• J.R.

    Yet another,

    Take a look at per pupil expenditures, those numbers you cite are not even close(they are ten years old). My numbers are state avg. for 2010 and not that far off,teacher pay I used the state avg. Since Oakland pays lower(except for the tenured)there is even more money lost in the system(250K-300k is pretty close for a full class, but even 200k would still be a lot of lost money that did not make it to the classroom).

    http://special.pacificresearch.org/pub/sab/educat/per_pupil_spending/index.html

    http://www.ed-data.k12.ca.us/articles/article.asp?title=california%20comparison

  • Gordon Danning

    Your per pupil numbers are correct, but not your other ones. You can’t just multiply the per-pupil spending by 32 to get the amount spent “per classroom.” For example, Oakland High had 1807 students in 2008-2009, but 91 certificated personnel teachers (dont forget, many classes have far less than 32 students per teacher, such as Special Ed classes. Other certificated staff include administrators, counselors, a librarian and a psychiatrist). Oakland High also had 62 classified staff (including classroom aids, security, secretarial staff, janitors, and cafeteria workers). That’t a total of 153 adults for 1800 students, or about 11.5-1. So if the average adult costs $60,000 (which is probably a bit conservative, since benefits are expensive), adn using your estimate of $10,000 per pupil, then Oakland High spends 60/115ths of its money on salary and benefits. That doesn’t seem unreasonable, since we also have to buy books, supplies, electricity, water, etc, etc ,etc.

    PS: I got the numbers here: http://www.ed-data.k12.ca.us/Navigation/fsTwoPanel.asp?bottom=/profile.asp%3Flevel%3D07%26reportNumber%3D16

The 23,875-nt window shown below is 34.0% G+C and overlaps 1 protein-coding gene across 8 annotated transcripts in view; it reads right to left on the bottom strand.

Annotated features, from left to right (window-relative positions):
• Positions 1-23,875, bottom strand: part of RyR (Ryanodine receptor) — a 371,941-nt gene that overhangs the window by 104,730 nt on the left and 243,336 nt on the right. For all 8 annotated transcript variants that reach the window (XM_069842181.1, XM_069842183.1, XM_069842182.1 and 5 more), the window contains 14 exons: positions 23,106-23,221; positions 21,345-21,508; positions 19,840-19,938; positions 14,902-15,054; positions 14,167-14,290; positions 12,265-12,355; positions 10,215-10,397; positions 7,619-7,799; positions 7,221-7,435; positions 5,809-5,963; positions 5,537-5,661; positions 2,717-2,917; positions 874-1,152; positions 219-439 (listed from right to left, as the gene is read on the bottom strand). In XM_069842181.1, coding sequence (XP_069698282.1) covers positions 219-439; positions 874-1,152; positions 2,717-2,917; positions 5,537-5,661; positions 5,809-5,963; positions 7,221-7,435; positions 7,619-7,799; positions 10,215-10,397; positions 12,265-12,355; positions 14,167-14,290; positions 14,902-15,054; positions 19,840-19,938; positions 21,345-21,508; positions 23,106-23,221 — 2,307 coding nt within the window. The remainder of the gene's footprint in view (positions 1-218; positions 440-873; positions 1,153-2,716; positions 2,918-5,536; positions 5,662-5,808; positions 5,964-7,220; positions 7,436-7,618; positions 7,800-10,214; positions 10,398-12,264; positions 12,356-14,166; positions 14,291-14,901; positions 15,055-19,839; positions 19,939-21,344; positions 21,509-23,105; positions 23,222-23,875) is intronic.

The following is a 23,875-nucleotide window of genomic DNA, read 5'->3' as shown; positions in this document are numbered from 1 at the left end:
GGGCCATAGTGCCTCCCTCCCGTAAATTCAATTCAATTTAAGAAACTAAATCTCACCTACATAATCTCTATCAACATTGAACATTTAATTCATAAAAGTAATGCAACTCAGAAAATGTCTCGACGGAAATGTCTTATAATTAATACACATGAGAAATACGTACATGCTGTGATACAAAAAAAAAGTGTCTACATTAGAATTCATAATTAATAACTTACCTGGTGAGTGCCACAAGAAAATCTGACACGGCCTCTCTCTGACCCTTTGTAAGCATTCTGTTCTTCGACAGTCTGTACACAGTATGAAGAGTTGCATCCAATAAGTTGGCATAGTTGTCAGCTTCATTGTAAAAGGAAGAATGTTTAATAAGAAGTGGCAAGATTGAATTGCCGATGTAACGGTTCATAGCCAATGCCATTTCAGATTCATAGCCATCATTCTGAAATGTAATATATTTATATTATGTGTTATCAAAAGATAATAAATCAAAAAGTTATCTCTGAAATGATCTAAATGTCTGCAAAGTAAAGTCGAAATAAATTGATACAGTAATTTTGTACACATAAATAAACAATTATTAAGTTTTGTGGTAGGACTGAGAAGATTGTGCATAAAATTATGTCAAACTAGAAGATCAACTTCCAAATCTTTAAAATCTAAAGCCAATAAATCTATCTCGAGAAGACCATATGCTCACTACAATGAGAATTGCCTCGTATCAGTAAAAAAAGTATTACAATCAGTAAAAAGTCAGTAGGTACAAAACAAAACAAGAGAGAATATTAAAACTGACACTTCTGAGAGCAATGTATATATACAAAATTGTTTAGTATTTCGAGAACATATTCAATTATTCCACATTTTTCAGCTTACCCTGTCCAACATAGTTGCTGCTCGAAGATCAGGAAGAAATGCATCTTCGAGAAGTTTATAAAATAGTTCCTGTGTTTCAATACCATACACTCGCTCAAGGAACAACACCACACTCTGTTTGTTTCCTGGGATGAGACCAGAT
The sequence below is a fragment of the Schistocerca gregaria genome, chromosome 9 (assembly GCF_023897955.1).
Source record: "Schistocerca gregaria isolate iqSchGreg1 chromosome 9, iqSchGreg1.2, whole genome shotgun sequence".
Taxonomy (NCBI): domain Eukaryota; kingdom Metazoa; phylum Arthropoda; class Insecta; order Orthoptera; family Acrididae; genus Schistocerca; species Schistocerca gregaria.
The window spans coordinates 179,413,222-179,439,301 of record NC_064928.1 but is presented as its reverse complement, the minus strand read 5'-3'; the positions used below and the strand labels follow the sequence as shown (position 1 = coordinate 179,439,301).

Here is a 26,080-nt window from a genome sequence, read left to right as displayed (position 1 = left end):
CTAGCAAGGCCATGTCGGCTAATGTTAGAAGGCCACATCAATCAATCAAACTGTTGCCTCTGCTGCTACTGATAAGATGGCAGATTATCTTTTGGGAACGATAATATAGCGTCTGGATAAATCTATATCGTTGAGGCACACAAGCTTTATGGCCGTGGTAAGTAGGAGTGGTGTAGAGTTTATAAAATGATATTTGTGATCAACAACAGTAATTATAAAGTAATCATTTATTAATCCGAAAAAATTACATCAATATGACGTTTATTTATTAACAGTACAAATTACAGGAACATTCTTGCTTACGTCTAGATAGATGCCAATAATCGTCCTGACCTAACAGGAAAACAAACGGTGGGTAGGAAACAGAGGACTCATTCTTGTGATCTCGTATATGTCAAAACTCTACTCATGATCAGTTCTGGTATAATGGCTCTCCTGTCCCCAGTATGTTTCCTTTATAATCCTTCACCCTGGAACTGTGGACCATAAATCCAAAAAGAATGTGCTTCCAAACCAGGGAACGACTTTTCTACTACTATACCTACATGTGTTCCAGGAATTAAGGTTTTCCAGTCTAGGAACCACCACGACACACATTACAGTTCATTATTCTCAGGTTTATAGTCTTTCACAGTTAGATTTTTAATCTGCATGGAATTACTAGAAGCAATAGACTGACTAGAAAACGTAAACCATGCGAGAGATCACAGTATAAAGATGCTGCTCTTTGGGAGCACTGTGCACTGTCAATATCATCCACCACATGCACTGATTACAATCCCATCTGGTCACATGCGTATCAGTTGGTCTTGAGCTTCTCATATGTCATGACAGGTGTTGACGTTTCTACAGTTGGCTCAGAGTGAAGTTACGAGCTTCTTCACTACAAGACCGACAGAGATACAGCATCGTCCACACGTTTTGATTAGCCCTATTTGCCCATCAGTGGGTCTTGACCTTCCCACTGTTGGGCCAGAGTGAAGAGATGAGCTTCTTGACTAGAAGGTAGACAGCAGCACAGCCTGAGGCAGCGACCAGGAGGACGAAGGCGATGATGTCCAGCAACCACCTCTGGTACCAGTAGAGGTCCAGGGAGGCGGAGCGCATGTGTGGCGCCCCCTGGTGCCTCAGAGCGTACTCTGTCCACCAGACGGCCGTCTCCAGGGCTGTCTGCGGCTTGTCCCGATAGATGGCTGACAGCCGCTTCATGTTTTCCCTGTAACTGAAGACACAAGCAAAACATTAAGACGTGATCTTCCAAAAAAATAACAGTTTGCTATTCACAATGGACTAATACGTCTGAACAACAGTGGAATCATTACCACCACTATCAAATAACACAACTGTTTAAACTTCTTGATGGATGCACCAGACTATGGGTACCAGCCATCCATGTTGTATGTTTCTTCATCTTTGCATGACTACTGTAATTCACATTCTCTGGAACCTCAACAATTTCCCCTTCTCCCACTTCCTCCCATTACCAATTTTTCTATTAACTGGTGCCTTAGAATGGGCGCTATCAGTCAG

• J.R.

    Gordon,
    First of all those numbers are just starters, there is plenty of evidence that taxpayers pay even more per capita. The numbers are being played with, you can count on that. The numbers are all over the place, but here in California only 50% of the population pays taxes at all(but we ave out as if all citizens pay taxes making it appear as we are not over-taxed)

    Oakland unified is unique to do the small schools thing,which can do the small class size but the majority of districts are at 30 kids per class(that is where the teachers have been laid off from). Special ed classes are paid federally(mandated)

    http://www.eastbayexpress.com/ebx/oakland-unified-has-too-many-schools/Content?oid=1725235

  • Let’s Get Real

    @A Few Questions, # 25:

    From the “Wish List”:

    “Participation from Oakland’s best teachers in the Oakland Education Association’s Representative Council and March 2011 Executive Board Election.”

    Do I really have to explain that this is insulting because it presumes that none of the best teachers are already participating in Rep Council, and none would participate in the Executive Board Election? And that it further presumes that teachers need this organization’s help in determining who best to represent them?

    “Wish List”:

    “A new and better answer to an Oakland principal who in a recent meeting said that the biggest pain point within OUSD is having to retain mediocre teachers.”

    It would take several posts to cover OUSD’s “pain points,” and whether the retention of “mediocre” teachers (please define)is one of them is debatable.

    My main comment to you, however, is that having broad union representation and/or dismissing “low-performing” teachers (again, please define) does not honor teachers a fraction as much as respecting our opinions, sincerely seeking our input, and creating conditions in our schools that facilitate effective teaching and support great teachers. And those are just a few things that would honor us more…

  • Steven Weinberg

    JR, Special ed is federally mandated, but only about 10% is paid for by federal funds. The rest is an unfunded mandate thrust on the states. If you remember in 2001 Senator James Jeffords of Vermont switched from the Republican Party to an independent caucusing with the Democrats. That move costs the Republicans control of the Senate for the rest of that term. Jeffords switched parties because the Republicans refused to fund 33% of the costs of special education as they had earlier promised to do.